The Extra 10%

Jason Dyba
3 min read

“In all the work you are given, do the best you can. 

Work as though you are working for the Lord, not any earthly master.”

 — Colossians 3:23 (ERV)


As followers of Jesus, we believe that our talents are given to us. And as gifts, we desire to develop and employ them to their fullest potential. Pursuing excellence is a form of expressing gratitude to the Giver. 


In practice, this often means that we are going to invest more than is requested/expected of us. We complete the tasks we are responsible for, but then we inquire, “what’s the extra 10% that will make this *even* better?” 

We’ve finished making dinner for our guests — but what’s the Extra 10% that will make this dinner even better? Bringing out the best serving platters? Turning on some background music? Cleaning up all the shoes we normally leave by the front door? How can this be more lovely? More memorable? More meaningful? What is the extra 10%?

Sometimes it means adding something that wasn’t in the original plan. Sometimes it means subtracting something that we normally would have been okay to leave as-is. The process of identifying the extra 10% can take on many different forms, but the intent is the same: transforming yesterday’s “best” into a better “best” for today.  


As an artist, I was not always someone who thought this way. Fortunately, many of my peers at Passion introduced me to its many benefits — and so I began making some of the following changes to incorporate the Extra 10% mentality into my work:  


Building margin into the timeline

The primary reason I wasn’t looking for the Extra 10% is that my timelines were barely enough to complete the project at all. I left no margin. Over the years, I’ve come to realize that if I can get a project finished and approved 48 hours in advance of its deadline, that is the perfect amount of time for me to ask, “Okay, now what can make this even better?”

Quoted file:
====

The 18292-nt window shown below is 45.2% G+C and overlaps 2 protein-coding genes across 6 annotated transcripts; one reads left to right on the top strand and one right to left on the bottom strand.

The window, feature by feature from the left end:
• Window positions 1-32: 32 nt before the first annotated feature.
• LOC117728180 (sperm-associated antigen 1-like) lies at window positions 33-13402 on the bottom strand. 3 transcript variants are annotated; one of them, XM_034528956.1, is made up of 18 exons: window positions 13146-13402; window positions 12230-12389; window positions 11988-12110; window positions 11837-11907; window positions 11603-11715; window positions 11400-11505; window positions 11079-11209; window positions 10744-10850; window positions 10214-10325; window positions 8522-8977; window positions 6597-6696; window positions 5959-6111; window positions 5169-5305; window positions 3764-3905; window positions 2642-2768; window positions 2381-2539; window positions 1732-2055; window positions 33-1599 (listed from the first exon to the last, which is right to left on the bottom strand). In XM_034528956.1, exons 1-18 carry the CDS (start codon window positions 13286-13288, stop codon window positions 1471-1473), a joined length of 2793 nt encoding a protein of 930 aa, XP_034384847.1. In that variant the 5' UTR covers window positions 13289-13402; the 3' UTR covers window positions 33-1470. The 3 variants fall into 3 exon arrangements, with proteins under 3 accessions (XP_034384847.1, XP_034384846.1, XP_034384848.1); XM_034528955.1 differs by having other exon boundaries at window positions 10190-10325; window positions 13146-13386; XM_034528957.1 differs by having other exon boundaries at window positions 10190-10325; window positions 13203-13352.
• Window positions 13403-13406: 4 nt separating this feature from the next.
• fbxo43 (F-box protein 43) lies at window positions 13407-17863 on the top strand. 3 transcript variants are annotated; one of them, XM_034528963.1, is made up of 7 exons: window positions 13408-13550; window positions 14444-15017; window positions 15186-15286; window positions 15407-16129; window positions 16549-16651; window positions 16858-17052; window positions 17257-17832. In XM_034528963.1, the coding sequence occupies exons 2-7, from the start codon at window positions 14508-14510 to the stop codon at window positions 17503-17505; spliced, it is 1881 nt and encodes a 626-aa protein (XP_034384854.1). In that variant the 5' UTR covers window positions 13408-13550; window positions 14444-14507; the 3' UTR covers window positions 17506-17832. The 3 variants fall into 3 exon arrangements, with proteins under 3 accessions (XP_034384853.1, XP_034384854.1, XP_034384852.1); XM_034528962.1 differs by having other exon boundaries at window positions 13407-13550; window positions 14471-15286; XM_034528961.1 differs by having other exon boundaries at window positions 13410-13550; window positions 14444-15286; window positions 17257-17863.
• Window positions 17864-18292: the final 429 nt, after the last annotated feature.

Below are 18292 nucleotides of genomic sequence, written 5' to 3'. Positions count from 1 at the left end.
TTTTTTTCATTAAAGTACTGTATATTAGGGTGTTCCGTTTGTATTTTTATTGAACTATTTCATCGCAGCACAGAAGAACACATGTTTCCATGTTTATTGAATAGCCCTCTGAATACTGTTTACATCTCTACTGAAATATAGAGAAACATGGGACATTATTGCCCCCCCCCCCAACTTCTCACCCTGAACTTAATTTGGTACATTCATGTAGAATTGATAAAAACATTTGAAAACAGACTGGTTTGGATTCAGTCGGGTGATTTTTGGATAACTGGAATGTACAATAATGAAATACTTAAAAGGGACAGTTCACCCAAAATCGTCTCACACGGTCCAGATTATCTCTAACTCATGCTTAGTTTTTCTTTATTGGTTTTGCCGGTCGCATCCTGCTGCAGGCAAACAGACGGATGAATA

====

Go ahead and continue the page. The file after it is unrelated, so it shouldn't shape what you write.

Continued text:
Admitting that feedback is healthy

Feedback hurts. When I was younger I aimed to avoid getting negative feedback. Ultimately, this was a reflection of my own insecurity. I needed to grow up. Feedback is not my enemy; neither are those who express it to me. A team that does not lend feedback to one another is a team that doesn’t want to grow. In order to get to the Extra 10%, I need to permit others to help me see the gaps in my work. Feedback hurts, but it’s sometimes the only gateway to identifying the Extra 10%.Now… a quick caveat to the above: not all feedback is helpful. I’ve received plenty of vague, petty, uninformed, and outright ridiculous commentary about my work, even from people whom I trusted. But often the comment itself is not the point. What matters is the dialogue, prompting us to pause and reevaluate. When you give others an open door to review, you also give yourself an open door to improve.


Absorbing each Extra 10% into the Normal 100%

Each time I finish a project, evaluate the Extra 10%, and implement it — that special addition becomes a part of my regular future workflow. That is to say: whatever I did for the Extra 10% on “Project A” will no longer be the Extra 10% when I start “Project B”. If you’re successfully growing, the pursuit of “good to great” will be ever-evolving. That’s why having margin and feedback are so critical: they assist me in this never-ending chase.
Ultimately, we invest our talents so that we are always bringing our best to Jesus. Does that mean that every project is better than the last? Not necessarily. When we seek out the Extra 10%, the project may not always improve a lot… but we will.

written by

Jason Dyba